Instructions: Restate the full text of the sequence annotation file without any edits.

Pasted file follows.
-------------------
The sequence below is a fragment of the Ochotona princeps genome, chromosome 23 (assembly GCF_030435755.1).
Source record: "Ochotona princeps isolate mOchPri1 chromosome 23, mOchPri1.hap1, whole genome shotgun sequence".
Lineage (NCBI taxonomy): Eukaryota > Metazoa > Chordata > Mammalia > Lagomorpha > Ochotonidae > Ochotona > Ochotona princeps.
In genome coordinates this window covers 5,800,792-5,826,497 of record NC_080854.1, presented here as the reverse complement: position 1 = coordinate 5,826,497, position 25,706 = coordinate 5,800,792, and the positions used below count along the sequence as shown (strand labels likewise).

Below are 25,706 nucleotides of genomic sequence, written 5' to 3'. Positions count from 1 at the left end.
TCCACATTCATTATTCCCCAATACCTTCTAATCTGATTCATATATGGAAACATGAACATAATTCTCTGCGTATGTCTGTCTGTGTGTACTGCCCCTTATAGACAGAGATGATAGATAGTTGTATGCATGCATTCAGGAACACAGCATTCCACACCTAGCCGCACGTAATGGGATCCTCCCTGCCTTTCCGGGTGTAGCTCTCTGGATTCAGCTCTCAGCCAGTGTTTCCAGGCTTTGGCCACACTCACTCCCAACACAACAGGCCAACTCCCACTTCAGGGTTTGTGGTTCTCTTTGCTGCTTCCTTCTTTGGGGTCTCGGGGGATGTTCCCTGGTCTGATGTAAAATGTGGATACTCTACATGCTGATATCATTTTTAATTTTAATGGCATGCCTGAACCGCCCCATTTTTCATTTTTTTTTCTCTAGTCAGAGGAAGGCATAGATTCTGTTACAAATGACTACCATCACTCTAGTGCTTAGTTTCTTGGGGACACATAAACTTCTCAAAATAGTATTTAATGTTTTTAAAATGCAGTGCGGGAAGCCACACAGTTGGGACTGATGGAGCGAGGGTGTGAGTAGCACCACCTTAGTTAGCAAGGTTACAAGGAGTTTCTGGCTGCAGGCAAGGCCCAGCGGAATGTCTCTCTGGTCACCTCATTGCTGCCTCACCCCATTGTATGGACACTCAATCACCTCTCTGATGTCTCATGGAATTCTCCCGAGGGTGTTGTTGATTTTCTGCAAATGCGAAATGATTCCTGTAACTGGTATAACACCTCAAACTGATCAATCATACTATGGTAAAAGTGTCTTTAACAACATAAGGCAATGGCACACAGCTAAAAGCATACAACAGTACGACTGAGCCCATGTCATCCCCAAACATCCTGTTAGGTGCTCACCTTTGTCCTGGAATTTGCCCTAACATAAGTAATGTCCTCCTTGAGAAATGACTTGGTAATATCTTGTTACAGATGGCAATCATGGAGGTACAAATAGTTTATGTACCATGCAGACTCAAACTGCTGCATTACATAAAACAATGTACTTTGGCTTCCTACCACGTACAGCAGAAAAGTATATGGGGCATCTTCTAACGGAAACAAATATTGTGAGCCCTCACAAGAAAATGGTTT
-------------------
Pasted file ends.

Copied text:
The sequence below is a fragment of the Ochotona princeps genome, chromosome 23 (assembly GCF_030435755.1).
Source record: "Ochotona princeps isolate mOchPri1 chromosome 23, mOchPri1.hap1, whole genome shotgun sequence".
Lineage (NCBI taxonomy): Eukaryota > Metazoa > Chordata > Mammalia > Lagomorpha > Ochotonidae > Ochotona > Ochotona princeps.
In genome coordinates this window covers 5,800,792-5,826,497 of record NC_080854.1, presented here as the reverse complement: position 1 = coordinate 5,826,497, position 25,706 = coordinate 5,800,792, and the positions used below count along the sequence as shown (strand labels likewise).

Below are 25,706 nucleotides of genomic sequence, written 5' to 3'. Positions count from 1 at the left end.
TCCACATTCATTATTCCCCAATACCTTCTAATCTGATTCATATATGGAAACATGAACATAATTCTCTGCGTATGTCTGTCTGTGTGTACTGCCCCTTATAGACAGAGATGATAGATAGTTGTATGCATGCATTCAGGAACACAGCATTCCACACCTAGCCGCACGTAATGGGATCCTCCCTGCCTTTCCGGGTGTAGCTCTCTGGATTCAGCTCTCAGCCAGTGTTTCCAGGCTTTGGCCACACTCACTCCCAACACAACAGGCCAACTCCCACTTCAGGGTTTGTGGTTCTCTTTGCTGCTTCCTTCTTTGGGGTCTCGGGGGATGTTCCCTGGTCTGATGTAAAATGTGGATACTCTACATGCTGATATCATTTTTAATTTTAATGGCATGCCTGAACCGCCCCATTTTTCATTTTTTTTTCTCTAGTCAGAGGAAGGCATAGATTCTGTTACAAATGACTACCATCACTCTAGTGCTTAGTTTCTTGGGGACACATAAACTTCTCAAAATAGTATTTAATGTTTTTAAAATGCAGTGCGGGAAGCCACACAGTTGGGACTGATGGAGCGAGGGTGTGAGTAGCACCACCTTAGTTAGCAAGGTTACAAGGAGTTTCTGGCTGCAGGCAAGGCCCAGCGGAATGTCTCTCTGGTCACCTCATTGCTGCCTCACCCCATTGTATGGACACTCAATCACCTCTCTGATGTCTCATGGAATTCTCCCGAGGGTGTTGTTGATTTTCTGCAAATGCGAAATGATTCCTGTAACTGGTATAACACCTCAAACTGATCAATCATACTATGGTAAAAGTGTCTTTAACAACATAAGGCAATGGCACACAGCTAAAAGCATACAACAGTACGACTGAGCCCATGTCATCCCCAAACATCCTGTTAGGTGCTCACCTTTGTCCTGGAATTTGCCCTAACATAAGTAATGTCCTCCTTGAGAAATGACTTGGTAATATCTTGTTACAGATGGCAATCATGGAGGTACAAATAGTTTATGTACCATGCAGACTCAAACTGCTGCATTACATAAAACAATGTACTTTGGCTTCCTACCACGTACAGCAGAAAAGTATATGGGGCATCTTCTAACGGAAACAAATATTGTGAGCCCTCACAAGAAAATGGTTT